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Ross Stretton, 53; American Ballet Theatre Dancer Became Artistic Chief of Australian, U.K. Troupes

June 18, 2005|Mary Rourke | Times Staff Writer

Ross Stretton, a principal dancer with the American Ballet Theatre and later the artistic director of the Australian Ballet, as well as the Royal Ballet of London, has died. He was 53.

Stretton died Thursday in Melbourne of melanoma, according to a statement from the Australian Ballet.

A native of Canberra, Australia, he became interested in tap dancing as a teenager but changed his career plans after he discovered ballet. He entered the Australian Ballet School and, after graduating, joined the company. As a soloist and then a principal dancer, he had leading roles in the classical repertoire.

Tall and blond with a powerful physique, Stretton easily captured attention.

"Ross loved dance. He devoted his life to it," recalled Janet Karin, one of his first ballet instructors, in a statement this week. "As a teenager he bounded across the studio, hair flying, intoxicated with the pleasure of moving.

"As an artistic director, Ross believed that dance should be ... challenging and inspiring. It should make a difference in people's lives."

A scholarship to study dance for three months led Stretton in 1979 to move to New York City, where he joined the Joffrey Ballet. The following year Mikhail Baryshnikov, artistic director of the American Ballet Theatre, invited him to be guest artist during the company's 1980-81 season. Stretton later credited the Joffrey for immersing him in modern ballet.

"They worked at me and pushed me into all sorts of new areas," he told the Advertiser, a newspaper in Adelaide, Australia, in 1997. He became known for his elegance in both modern and classical works.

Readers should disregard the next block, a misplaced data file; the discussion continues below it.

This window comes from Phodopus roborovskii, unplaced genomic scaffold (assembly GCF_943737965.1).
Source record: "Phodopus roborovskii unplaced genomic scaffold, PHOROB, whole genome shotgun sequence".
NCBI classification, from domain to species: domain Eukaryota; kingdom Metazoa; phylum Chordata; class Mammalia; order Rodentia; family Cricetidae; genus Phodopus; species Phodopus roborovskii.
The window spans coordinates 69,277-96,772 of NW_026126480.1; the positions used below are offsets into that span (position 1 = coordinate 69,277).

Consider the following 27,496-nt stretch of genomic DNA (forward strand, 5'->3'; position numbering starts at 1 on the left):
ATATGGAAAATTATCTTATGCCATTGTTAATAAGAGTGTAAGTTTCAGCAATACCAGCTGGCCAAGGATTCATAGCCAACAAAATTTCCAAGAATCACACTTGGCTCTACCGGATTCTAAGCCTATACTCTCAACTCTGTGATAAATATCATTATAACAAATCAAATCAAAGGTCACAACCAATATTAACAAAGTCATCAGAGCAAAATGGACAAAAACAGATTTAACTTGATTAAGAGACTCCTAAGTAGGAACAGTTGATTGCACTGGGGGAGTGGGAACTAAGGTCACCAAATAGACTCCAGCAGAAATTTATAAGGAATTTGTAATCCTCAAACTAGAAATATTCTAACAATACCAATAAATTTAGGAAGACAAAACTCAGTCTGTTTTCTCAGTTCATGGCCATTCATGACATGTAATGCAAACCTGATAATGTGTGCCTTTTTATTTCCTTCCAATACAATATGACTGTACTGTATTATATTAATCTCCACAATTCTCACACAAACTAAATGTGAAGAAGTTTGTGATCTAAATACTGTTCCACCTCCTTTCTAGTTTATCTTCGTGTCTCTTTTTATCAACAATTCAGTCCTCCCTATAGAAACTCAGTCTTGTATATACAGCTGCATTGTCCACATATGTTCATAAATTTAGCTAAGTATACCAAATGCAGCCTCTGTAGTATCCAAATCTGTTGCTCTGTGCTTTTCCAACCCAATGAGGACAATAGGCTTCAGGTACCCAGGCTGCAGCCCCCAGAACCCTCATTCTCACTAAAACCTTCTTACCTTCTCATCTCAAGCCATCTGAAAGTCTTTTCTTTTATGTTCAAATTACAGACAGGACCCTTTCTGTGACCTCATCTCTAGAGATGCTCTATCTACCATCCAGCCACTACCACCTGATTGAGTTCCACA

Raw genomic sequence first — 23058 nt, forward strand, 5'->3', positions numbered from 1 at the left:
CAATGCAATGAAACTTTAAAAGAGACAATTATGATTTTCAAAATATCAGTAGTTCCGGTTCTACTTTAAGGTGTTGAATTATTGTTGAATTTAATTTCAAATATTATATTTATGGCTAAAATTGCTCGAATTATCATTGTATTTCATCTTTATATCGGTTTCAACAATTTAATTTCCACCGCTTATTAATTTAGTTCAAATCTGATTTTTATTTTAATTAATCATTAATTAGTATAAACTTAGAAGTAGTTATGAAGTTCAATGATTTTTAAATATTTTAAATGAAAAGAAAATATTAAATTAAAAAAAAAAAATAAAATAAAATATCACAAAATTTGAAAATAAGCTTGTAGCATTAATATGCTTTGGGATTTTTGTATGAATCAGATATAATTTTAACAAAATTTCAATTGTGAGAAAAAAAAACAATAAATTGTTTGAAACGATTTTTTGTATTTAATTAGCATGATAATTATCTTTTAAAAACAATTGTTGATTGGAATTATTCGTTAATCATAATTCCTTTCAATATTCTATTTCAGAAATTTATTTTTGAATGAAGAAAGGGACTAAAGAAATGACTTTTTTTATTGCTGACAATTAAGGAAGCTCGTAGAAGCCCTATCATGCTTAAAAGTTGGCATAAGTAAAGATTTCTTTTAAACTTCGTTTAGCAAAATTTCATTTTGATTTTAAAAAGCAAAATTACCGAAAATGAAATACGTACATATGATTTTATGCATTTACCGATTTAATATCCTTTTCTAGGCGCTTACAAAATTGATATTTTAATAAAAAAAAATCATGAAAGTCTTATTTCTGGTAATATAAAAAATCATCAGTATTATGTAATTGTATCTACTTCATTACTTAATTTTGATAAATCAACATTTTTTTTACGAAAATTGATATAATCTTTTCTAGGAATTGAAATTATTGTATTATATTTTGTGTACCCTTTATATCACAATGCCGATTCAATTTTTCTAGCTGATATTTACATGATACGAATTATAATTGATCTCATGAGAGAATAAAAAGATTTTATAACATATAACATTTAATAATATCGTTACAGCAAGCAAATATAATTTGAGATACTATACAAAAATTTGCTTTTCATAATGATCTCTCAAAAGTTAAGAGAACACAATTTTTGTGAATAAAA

Stretton moved to the American Ballet Theatre as a permanent member in 1983 and soon became a principal dancer. He was cast as Prince Siegfried in "Swan Lake" but also performed in modern works by Merce Cunningham, Twyla Tharp and others.

During summer months, the off-season in New York, he was invited to join Baryshnikov and Dancers, a small, innovative troupe that toured the United States. "It was one of the most creative periods of my life," Stretton later told the Advertiser.

He gave up dancing in 1990 to become deputy artistic director of the American Ballet Theatre. Seven years later he was appointed artistic director of the Australian Ballet.

From the beginning he encouraged dancers to develop their own style, and they threw themselves into the challenge. On opening night in Melbourne a few months after he assumed his post, Stretton watched the performance from the wings.

"They came out with barrels blazing," he later recalled. "All three principals fell over in a heap on the floor, and I loved it so much I almost cried. It was passionate and free."

As director there and later in London, Stretton made waves. In Australia, under the banner "Caring for tradition, daring to be different," his management style and casting decisions led dancers to quit.

When he moved to London in 2000, he lasted just 13 months in the job. The powerful widow of Kenneth MacMillan, the company's principal choreographer for 15 years, complained that Stretton did not make good use of her late husband's works, which had become part of the Royal Ballet's identity. A number of dancers left.

He resigned but said he was not planning to retire. "Even though I have enormous respect for the great heritage of this company, my interest lies primarily in developing the future of ballet," he said. "And that is what I want to spend my time doing."

It was, however, his last position.

Stretton, who was divorced, is survived by his three children, Luke, Adam and Kyra.

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